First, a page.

Monday, 11 April 2011

Montgomery and the Liberal Democrats

Rounding up on North Wales, 
it is unlikely that any other seats (see previous blogs) in the region will change hands. The seats that produced a small Labour majority last time will benefit from the tide that is flowing Labour’s way. 
The latest UK Poll conducted by YouGov for the Sunday Times has top line figures of CON 36%, LAB 43%, LDEM 9% – a seven point Labour lead, so pretty much par for the course in YouGov’s recent daily polls. 
The only other interesting seat is Ynys Mon. 
It is a seat that rarely rejects the incumbent, the last time this happened was in 1951 when Cledwyn Hughes won the seat for Labour from Megan Lloyd George the then Liberal member. It is not impossible for Ieuan Wyn Jones to suffer such a fate, but despite a decline in Plaid Cymru’s recent poll ratings there are no indications that Ynys Mon electors are about to pull the rug from under the Plaid leader’s feet.
The next region to be looked at in this survey of Wales’s most interesting seats will be Mid and West Wales.   It is in this area that many of the parties have most at stake and if any region could be described as the battle ground of the 2011 Welsh general election it is surely here. The first to be looked at is
2007 Assembly election results

Votes Cast
Bates, Mick
Liberal Democrat
Munford, Dan
Thomas, David
Plaid Cymru
Lawson, Bruce
Maycock, Rachel
Electorate 48,337 Turnout: 46.1%
A mainly agricultural county which stretches from the English border on the east to the Cambrian mountains in the West. Main towns Montgomery, Machynleth , Newtown and Welshpool. The number of Welsh speakers is 23.8% mainly living in the West of the constituency.

Political profile
This seat was once the Liberal/Liberal Democrat’s safest seat in Wales. They held the seat from 1880 until 2010 with it falling only once to the Conservatives between 1979-83 Delwyn Williams took the seat. 
Indeed from 1945 to 1956 Clement Davies held the seat and was  leader of the Liberal Party when in the rest of the UK, Liberals were a very scarce commodity.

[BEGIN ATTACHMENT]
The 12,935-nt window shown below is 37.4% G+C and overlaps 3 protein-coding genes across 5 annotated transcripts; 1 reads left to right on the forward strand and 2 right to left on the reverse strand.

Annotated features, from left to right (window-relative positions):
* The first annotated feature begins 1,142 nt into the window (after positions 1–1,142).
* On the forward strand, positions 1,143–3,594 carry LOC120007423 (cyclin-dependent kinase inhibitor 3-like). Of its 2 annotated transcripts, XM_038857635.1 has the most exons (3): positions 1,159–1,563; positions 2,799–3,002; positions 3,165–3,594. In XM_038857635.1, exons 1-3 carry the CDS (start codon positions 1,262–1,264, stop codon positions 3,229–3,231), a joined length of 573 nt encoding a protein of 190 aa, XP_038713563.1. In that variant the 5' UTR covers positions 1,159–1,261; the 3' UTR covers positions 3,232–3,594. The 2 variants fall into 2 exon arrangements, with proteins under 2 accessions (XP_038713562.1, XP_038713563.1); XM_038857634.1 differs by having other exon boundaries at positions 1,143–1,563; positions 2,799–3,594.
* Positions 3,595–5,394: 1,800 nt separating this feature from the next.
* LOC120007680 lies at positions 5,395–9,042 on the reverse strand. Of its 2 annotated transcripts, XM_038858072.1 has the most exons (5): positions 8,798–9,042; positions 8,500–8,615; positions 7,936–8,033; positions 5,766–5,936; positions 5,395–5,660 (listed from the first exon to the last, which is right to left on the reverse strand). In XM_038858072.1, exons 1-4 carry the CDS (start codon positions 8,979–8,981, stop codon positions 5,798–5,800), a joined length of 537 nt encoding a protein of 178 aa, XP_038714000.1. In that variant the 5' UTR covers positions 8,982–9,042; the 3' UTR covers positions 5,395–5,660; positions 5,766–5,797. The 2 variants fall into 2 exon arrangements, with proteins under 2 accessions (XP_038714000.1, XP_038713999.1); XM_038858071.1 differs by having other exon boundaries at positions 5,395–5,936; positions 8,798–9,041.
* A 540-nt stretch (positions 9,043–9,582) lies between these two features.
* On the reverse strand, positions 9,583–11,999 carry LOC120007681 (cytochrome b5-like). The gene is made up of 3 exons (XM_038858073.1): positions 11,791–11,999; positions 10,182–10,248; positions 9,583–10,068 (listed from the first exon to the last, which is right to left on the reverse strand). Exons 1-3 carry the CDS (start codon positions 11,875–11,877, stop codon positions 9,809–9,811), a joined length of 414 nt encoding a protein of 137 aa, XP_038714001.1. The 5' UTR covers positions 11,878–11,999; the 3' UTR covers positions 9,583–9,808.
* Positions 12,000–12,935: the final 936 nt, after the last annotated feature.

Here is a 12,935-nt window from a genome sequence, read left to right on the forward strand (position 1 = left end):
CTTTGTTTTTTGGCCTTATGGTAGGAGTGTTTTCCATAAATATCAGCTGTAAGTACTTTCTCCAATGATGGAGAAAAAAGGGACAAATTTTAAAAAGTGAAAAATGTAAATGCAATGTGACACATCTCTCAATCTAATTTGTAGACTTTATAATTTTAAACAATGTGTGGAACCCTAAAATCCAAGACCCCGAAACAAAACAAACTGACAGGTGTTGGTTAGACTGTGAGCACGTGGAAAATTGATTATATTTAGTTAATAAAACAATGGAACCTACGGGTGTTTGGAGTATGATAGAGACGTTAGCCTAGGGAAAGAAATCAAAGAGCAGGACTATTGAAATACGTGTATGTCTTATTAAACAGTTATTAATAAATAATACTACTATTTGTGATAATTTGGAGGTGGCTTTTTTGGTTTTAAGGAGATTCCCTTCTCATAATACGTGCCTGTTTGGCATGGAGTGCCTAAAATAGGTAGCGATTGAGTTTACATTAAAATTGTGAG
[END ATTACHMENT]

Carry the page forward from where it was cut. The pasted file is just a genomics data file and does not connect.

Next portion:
The seat turned its back on them when it fell to the Conservative Glyn Davies, in the 2010 General election. The vanquished sitting MP at the time was Lembit Opik. Many commentators thought that his hunger for publicity in showbizz circles may have contributed to his defeat. The electors giving him the opportunity to develop further his career in entertainment.
Having won the seat in Parliament the Conservatives now have it as one of their target seats for the Assembly. In this they may have been helped by the scandal surrounding the retiring Assembly Member Mick Bates who was found guilty of assault. 
The Conservatives will also benefit by the lack of an UKIP candidate. They polled well last time and their performance may well have prevented the Tory candidate winning in 2007.
These factors and the slump the Liberal Democrats are experiencing in the polls will make it an extremely difficult seat for them to hold, although with such a long Liberal tradition one can’t dismiss their chances completely.
Conservative gain
The candidates

Nick Colbourne
Nick Colbourne is a retired North Wales Police officer. He is married with two grown up daughters. He is currently the Chair of Wrexham County Labour Party and in 2007 was Agent for Karen Sinclair’s Assembly re-election in Clwyd South. An ex-County Councillor on Wrexham CBC. He is also a member of the Co-operative Party.
Russell George
Born in Welshpool and always lived in Montgomeryshire.  Russell is also an active member of the Hope Community Church in Newtown, Elected in 2008 to represent the Newtown Central ward on Powys County Council. 
Liberal Democrat
Wyn Williams
A local farmer and businessman, and Welsh speaker
Plaid Cymru
David Senior 
David Senior was born in Newtown in Montgomeryshire and now lives in Trewern with his wife and their seven year old  twins. He is a teacher of Science at Cruckton Hall School which specializes in the education of children from the Autistic spectrum. A Member of Welshpool Town Council. 

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